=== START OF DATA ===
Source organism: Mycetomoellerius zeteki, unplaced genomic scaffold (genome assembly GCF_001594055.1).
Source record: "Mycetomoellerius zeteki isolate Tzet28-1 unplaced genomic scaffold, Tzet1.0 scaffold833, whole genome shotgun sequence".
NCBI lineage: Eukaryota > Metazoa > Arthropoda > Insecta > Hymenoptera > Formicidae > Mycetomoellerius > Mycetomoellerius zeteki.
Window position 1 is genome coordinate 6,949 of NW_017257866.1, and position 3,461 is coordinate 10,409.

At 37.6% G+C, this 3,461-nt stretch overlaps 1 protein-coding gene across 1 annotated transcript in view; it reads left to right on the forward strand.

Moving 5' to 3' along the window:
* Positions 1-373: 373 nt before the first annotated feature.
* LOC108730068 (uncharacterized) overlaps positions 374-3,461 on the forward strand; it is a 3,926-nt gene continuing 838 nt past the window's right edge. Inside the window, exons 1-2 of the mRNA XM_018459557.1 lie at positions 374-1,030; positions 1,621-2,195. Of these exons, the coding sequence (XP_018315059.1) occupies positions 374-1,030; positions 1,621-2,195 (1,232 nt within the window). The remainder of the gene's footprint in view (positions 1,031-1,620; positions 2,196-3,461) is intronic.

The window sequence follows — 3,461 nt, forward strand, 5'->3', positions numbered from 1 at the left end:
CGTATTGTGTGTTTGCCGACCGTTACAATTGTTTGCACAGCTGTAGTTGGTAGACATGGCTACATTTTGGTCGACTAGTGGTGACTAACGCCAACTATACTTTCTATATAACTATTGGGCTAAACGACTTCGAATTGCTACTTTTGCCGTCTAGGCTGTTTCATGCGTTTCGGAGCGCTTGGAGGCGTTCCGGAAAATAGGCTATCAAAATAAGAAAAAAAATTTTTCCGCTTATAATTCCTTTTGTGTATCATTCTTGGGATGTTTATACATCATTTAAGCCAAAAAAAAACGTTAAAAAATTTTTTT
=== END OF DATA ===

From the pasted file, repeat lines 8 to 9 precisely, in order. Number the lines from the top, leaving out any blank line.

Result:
* LOC108730068 (uncharacterized) overlaps positions 374-3,461 on the forward strand; it is a 3,926-nt gene continuing 838 nt past the window's right edge. Inside the window, exons 1-2 of the mRNA XM_018459557.1 lie at positions 374-1,030; positions 1,621-2,195. Of these exons, the coding sequence (XP_018315059.1) occupies positions 374-1,030; positions 1,621-2,195 (1,232 nt within the window). The remainder of the gene's footprint in view (positions 1,031-1,620; positions 2,196-3,461) is intronic.

The window sequence follows — 3,461 nt, forward strand, 5'->3', positions numbered from 1 at the left end: